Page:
I am really not one for New Year’s Eve parties. I haven’t been for a while. There was a time in my misspent youth when I loved the entire hoopla. Choosing an outfit. Deciding on the location. Making sure all my friends were on board. Counting down the days. And then partying the night away as if there was no tomorrow.
But for the past decade or so, my party fever has abated. And now the very idea of getting my game face on to shimmy into the New Year strikes dread into my heart. All that forced jollity. That obligatory counting down to midnight. All that air kissing. Not to mention the mother of all hangovers the next day.
Surely, there are better ways to usher in the New Year?
Well, I don’t know about you, but I certainly think so. Which is why, over the past several years, I have turned my back on the party circuit and chosen to bring in the New Year in a quieter, more reflective way. Every year around this time, my husband and I take off for a mini-break to a destination that is driving distance from Delhi (because who wants to be stranded at a fog-bound airport on New Year Day, right?). We choose a place that has a nice spa (as the joke goes, the medium is the massage), pack lots of books and magazines to read as we sit out in the winter sun, go for long walks, maybe watch the odd movie on DVD, and catch up on our sleep.
There is no reason to dress up. There is no need to bother with make-up or high heels. There is no obligation to engage in party chatter. There is no pressure to get gussied up on New Year’s Eve and ‘celebrate’.
In fact, there is no need to do anything at all – unless we want to. This is our downtime, a period when we wind down along with the year, a time to recharge those run-down batteries so that we can march into the new year full speed ahead.
Now, after so many years, our New Year break has become enough of a tradition that I get rather upset if anything comes in the way of it. And the very idea of giving it up to attend a New Year’s Eve party can send me into a serious depression.
It turns out that I am not the only one to suffer from New Year party fatigue. An entirely unscientific survey conducted among my friends and family showed that about 70 per cent of them had also had enough of all that mandatory merrymaking. And they were taking a stand by turning down all invites to stay at home. Some were content with a family dinner. Others were escaping to their homes in the mountains or on the beach. And then there were those, like my sister, who planned to eat dinner at the usual time and turn in as if this was just another night.
In case, you would like to be one of this number, here are a few tips on how you can escape the New Year madness and survive far from the maddening crowd:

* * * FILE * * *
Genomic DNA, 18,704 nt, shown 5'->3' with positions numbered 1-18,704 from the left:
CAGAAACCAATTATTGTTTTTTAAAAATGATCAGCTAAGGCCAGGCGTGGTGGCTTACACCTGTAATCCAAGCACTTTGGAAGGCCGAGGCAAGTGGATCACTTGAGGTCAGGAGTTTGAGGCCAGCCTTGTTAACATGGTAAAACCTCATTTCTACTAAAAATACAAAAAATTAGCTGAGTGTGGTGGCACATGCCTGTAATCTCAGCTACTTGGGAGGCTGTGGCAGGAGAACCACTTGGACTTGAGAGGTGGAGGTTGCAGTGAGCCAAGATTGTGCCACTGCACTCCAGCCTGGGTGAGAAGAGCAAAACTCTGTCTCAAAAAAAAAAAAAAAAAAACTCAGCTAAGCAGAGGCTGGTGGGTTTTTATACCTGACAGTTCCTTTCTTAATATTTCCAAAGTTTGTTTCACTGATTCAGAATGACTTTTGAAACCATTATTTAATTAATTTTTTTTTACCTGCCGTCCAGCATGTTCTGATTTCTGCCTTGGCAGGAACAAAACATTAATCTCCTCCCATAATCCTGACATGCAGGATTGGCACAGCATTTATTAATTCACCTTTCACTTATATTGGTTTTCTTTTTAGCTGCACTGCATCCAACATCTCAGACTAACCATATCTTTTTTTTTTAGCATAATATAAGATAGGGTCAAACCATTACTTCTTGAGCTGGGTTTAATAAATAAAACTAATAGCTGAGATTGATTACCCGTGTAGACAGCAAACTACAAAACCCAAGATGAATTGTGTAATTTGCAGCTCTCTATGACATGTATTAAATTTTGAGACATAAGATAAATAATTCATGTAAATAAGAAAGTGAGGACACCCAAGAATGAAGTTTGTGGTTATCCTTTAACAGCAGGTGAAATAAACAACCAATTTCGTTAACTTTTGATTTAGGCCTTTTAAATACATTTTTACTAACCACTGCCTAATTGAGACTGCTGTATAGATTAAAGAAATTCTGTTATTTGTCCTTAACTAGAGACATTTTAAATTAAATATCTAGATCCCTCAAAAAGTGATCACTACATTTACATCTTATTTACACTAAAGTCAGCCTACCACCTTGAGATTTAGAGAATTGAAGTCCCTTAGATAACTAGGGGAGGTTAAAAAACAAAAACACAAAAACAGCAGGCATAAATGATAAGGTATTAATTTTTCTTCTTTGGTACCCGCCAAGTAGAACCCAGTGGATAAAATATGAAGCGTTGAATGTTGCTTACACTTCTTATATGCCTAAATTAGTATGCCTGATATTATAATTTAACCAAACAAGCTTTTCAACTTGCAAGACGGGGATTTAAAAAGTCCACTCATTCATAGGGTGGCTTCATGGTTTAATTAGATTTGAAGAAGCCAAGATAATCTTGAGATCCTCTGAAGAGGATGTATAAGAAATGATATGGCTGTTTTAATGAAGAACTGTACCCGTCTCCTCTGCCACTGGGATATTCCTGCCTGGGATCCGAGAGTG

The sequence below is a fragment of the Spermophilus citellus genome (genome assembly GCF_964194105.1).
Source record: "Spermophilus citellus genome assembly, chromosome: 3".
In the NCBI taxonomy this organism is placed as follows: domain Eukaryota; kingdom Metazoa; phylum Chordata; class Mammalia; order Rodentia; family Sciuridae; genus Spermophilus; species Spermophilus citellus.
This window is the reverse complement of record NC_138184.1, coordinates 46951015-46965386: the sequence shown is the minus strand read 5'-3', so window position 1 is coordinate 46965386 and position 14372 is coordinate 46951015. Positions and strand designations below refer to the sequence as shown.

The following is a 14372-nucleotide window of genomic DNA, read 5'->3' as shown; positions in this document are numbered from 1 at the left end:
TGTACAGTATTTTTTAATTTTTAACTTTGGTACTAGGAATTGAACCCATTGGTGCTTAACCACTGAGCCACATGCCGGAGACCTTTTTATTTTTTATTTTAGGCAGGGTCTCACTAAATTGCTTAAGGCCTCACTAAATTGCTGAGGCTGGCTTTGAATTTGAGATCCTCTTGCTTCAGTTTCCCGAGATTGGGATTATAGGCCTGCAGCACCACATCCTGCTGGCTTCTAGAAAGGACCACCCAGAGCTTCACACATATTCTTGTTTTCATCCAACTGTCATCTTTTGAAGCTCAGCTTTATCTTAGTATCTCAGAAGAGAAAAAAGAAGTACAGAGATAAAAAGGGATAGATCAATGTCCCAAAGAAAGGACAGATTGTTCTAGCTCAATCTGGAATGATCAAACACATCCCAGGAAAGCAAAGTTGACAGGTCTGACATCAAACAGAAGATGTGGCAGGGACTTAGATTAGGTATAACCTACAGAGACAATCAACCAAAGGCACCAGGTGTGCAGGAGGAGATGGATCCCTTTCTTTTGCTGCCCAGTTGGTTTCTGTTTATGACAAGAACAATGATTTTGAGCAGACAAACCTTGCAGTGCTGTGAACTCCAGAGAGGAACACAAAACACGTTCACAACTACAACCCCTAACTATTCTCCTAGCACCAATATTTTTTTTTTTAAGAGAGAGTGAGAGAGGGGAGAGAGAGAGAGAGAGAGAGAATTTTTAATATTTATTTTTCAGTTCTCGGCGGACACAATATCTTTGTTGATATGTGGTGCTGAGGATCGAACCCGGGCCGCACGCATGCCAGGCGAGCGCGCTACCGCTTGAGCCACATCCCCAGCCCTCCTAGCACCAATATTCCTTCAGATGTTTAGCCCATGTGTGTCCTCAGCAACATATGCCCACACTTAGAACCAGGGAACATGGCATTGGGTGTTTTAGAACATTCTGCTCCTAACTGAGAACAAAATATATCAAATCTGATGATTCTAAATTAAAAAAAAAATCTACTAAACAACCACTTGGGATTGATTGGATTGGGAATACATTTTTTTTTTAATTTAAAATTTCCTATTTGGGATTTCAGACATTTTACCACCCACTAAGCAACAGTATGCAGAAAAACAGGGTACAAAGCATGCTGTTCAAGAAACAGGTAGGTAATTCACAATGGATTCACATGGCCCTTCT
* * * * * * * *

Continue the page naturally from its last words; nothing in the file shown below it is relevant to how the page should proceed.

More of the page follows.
• Pack up your bags and go: Yes, this is an expensive time to go on holiday. Hotels increase their rates to absurd levels. Air tickets to ‘hot’ destinations like Goa or Bangkok can be ruinously expensive. But who says you have to go so far to get away? You could just as easily check into a nice hotel in the city you live in and enjoy what they call a ‘staycation’. Run yourself a nice bubble bath. Order in some room service. Enjoy the crisp white sheets and super soft bathrobes. And remember to pack a bottle of champagne (you really don’t want to pay hotel prices) so that you can toast the New Year at midnight.
• Stay in and chill: If packing your bags to just move across town seems like too much of a palaver, then just stay in. Cook a meal for your loved ones if you feel up to it. If that seems like too much work, just order in. If the kids are young, organise some party games. Watch a show you have been waiting to catch up on. Snuggle up to your spouse on the sofa. And if you’re feeling nostalgic for your youth, watch those year-end programmes on Indian TV channels. Yes, they are still as cringe-making as ever.
• Keep it simple: You may not want to get caught up in the frenzy of a big party. But you would still like to mark the occasion with close friends and family. In that case, take the initiative and organise a dinner for those in your inner circle. You could go the potluck route; you could do most of the cooking; or you could order in. But whatever you do, keep it simple. Restrict yourself to a few starters − no-fuss dishes that don’t require a lot of reheating. And keep it down to just a couple of main courses − frankly just a large order of biryani (both vegetarian and non-vegetarian) with raita and a dal should do. Just keep the booze flowing. And see the fun times roll.
And with that, allow me to wish all of you a very Happy New Year. Stay blessed!
From HT Brunch, January 1, 2017
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